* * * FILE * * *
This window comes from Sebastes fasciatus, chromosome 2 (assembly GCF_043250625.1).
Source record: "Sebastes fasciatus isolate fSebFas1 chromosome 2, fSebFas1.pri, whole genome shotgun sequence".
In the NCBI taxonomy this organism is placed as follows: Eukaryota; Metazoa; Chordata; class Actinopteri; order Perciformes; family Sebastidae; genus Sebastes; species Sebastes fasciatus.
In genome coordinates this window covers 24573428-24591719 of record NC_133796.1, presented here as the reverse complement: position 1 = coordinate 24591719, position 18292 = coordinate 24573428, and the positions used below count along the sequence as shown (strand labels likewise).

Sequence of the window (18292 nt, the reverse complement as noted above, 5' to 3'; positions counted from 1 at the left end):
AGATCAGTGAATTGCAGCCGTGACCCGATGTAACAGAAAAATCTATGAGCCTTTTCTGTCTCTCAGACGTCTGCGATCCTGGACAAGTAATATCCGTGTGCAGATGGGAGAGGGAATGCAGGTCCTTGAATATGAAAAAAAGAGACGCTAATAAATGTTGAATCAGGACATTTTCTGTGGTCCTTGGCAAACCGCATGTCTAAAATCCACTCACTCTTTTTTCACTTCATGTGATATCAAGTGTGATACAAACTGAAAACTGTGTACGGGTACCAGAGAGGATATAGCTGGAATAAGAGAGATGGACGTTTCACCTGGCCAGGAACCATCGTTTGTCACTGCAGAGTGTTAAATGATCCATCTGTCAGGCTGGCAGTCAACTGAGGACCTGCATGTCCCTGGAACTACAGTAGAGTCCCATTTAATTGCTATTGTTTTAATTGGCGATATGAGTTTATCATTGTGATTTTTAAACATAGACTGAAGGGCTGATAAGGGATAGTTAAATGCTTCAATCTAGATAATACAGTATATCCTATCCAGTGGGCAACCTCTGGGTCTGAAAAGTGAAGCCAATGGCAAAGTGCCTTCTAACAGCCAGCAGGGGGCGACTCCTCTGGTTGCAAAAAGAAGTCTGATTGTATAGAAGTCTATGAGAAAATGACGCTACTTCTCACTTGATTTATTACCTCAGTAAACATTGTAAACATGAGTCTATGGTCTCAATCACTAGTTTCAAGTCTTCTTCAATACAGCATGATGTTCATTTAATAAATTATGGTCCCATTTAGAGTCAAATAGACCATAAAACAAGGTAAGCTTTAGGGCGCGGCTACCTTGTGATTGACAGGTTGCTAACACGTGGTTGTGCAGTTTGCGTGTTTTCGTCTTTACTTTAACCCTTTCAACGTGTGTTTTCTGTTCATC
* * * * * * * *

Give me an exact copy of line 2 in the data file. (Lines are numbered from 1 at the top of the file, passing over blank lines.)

Source record: "Sebastes fasciatus isolate fSebFas1 chromosome 2, fSebFas1.pri, whole genome shotgun sequence".